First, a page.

If you’re of a certain generation, one thing you probably heard a lot was “Go outside and play!” I spent my childhood outside as much as possible (away from potentially disapproving adult eyes), no matter the weather, running wild with a local gang of equally grubby urchins.
It was great. We biked, climbed, explored our urban and coastal landscape, and learned lots about the world around us, picking up life skills like independence and self-reliance while learning about local flora and fauna up close (occasionally too close).
Hidden in plain sight
I still love being outdoors. I walk at least once a day and hike on the weekends. I still find amazing things on every excursion I take with my present companion-in-exploration, Barnum. Together we’ve seen an owl almost close enough to touch, a snake basking in the sun in a tree, a young eagle enjoying a delicious catch, or a honeybee on a flower — the list is endless. The world is teeming with fascinating things, big and small, and all of the aforementioned sitings were in an urban environment.
As you travel through the West Coast, take note of what you see during your outdoor explorations – do the birds, bees and other creatures differ from what you see at home?
The urban landscape has changed greatly — more crowded, more populated — and our society has become more structured. Kids spend a lot of time in pre-planned activities that fit in with busy lifestyles, whizzed from place to place by vehicle, disconnected from the natural world.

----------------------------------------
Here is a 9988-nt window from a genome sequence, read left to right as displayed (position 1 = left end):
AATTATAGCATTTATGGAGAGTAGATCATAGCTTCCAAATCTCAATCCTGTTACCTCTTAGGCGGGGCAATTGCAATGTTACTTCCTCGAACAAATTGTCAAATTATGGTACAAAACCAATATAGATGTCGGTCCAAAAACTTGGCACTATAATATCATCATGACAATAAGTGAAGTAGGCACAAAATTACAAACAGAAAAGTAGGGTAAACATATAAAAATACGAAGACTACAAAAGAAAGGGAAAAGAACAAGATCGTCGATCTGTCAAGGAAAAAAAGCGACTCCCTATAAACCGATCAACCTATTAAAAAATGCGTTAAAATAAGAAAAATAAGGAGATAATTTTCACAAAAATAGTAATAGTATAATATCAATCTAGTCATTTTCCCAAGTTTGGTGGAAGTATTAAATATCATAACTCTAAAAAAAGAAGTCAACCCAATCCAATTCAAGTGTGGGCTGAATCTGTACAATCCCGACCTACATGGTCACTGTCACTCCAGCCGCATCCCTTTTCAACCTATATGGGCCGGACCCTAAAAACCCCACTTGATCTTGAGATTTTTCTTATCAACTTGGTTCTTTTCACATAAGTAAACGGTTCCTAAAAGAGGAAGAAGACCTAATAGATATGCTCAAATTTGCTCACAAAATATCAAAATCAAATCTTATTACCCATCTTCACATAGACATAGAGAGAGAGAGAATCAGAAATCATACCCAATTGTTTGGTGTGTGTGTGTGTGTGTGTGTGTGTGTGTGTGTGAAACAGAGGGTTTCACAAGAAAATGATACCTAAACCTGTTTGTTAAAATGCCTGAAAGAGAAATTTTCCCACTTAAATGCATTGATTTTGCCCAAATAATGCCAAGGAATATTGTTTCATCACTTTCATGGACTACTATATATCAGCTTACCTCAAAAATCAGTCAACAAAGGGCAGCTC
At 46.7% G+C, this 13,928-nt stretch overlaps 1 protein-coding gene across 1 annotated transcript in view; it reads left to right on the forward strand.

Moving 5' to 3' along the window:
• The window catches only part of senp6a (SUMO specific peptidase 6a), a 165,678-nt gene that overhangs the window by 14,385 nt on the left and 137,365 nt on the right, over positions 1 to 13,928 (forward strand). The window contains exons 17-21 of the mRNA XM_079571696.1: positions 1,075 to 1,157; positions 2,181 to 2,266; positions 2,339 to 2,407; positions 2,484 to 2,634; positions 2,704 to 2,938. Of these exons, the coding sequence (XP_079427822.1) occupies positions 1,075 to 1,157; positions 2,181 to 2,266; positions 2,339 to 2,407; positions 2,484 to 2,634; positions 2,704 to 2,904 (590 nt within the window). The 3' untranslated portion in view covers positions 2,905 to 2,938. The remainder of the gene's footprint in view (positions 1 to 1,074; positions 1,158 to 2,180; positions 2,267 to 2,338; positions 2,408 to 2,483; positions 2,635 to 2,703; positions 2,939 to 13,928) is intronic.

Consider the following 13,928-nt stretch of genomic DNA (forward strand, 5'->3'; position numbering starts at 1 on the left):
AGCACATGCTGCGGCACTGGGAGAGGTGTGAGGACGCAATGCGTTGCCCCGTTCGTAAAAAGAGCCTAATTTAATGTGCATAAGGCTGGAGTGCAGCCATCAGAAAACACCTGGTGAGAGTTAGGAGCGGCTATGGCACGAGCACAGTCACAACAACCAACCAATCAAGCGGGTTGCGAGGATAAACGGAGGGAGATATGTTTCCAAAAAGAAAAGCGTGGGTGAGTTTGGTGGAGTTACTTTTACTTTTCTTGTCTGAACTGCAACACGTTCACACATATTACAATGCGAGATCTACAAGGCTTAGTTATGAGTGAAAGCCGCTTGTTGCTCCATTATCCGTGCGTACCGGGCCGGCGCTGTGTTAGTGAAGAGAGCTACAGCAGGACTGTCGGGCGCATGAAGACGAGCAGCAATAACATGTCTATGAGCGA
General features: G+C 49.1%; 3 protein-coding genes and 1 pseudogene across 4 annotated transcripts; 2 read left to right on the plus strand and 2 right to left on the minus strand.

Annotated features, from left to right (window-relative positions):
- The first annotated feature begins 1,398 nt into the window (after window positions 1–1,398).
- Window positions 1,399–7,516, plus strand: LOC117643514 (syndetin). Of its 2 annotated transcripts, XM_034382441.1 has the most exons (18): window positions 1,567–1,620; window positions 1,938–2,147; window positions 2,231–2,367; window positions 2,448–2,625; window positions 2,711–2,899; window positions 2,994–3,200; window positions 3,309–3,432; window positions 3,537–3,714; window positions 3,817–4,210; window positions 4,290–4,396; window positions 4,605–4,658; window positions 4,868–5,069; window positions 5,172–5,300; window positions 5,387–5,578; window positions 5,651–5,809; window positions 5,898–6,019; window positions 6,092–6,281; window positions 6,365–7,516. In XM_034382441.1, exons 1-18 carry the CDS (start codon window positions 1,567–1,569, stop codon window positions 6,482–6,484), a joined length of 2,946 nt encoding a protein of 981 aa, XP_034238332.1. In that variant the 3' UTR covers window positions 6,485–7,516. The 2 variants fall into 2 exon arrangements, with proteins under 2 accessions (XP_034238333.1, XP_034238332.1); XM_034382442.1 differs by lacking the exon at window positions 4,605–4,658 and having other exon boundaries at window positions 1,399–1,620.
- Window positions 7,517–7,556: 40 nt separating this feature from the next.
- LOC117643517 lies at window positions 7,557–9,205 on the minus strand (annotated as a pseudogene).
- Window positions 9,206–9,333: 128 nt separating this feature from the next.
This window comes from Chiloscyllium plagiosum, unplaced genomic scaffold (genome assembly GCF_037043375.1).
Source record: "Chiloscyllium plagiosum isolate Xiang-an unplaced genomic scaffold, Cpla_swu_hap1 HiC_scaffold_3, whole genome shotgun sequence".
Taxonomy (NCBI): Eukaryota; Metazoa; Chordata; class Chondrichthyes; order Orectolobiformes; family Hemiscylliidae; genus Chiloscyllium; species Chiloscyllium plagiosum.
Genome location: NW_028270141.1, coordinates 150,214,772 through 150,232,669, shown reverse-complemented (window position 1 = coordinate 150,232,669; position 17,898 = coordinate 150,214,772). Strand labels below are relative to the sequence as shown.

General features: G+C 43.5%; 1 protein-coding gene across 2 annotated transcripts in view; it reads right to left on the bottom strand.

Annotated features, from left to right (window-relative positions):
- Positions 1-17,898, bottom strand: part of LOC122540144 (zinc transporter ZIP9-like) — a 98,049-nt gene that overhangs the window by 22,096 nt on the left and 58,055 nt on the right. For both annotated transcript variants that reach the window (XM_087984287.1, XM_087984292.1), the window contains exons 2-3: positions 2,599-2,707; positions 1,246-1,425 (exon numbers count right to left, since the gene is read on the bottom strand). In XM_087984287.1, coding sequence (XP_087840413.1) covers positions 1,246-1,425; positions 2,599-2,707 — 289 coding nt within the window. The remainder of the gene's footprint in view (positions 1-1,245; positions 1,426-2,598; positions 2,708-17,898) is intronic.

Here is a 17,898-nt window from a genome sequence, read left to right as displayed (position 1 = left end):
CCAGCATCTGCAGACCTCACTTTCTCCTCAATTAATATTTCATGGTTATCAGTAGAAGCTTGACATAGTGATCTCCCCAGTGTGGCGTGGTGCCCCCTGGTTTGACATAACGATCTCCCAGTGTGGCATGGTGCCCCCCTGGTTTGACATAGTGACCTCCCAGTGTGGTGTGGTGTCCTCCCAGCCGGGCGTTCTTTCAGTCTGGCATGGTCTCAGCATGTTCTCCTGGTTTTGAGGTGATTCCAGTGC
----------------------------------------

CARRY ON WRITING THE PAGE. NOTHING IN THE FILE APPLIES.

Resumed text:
It’s become necessary to schedule outside time, and probably never more important for kids to learn about how valuable our natural world is to all life.
Everyone loves to dream, discover, explore
Fresh air is good for you! It’s not just something your mum said to get you out from under foot. It improves sleep quality, lowers stress, improves immune systems and even eyesight. Besides all that, it’s fun!
An ardent advocate for going outside, I’ve always been a fan of Gerald Durrell, owning a well-thumbed copy of The Amateur Naturalist, and if you’re familiar with his childhood stories about exploring nature in his backyard (which happened to be in Greece in the 1930s) you’ll understand how watching a spider build a web can be fascinating.
One of my children was horrified by all things multi-legged, while the other was an avid collector, making for “lively” family walks. Some of our finds, including a full deer skeleton, snake skins, owl pellets, and even an otter skull, have been carefully examined. All offer opportunities for discussion.
Making time for the wild can be as simple as stepping into a local park where you’re visiting.
Having unstructured time outdoors is a great way to make connections, both wild and human. You don’t have to plan much, just set aside time — you don’t need any special equipment, other than good shoes and weather-appropriate clothes. You can explore nature in your backyard, or in the local park, at the beach, or by the lake. The world is an amazing place, filled with wonders big and small. Grab your hat, shoes and enjoy the adventure!
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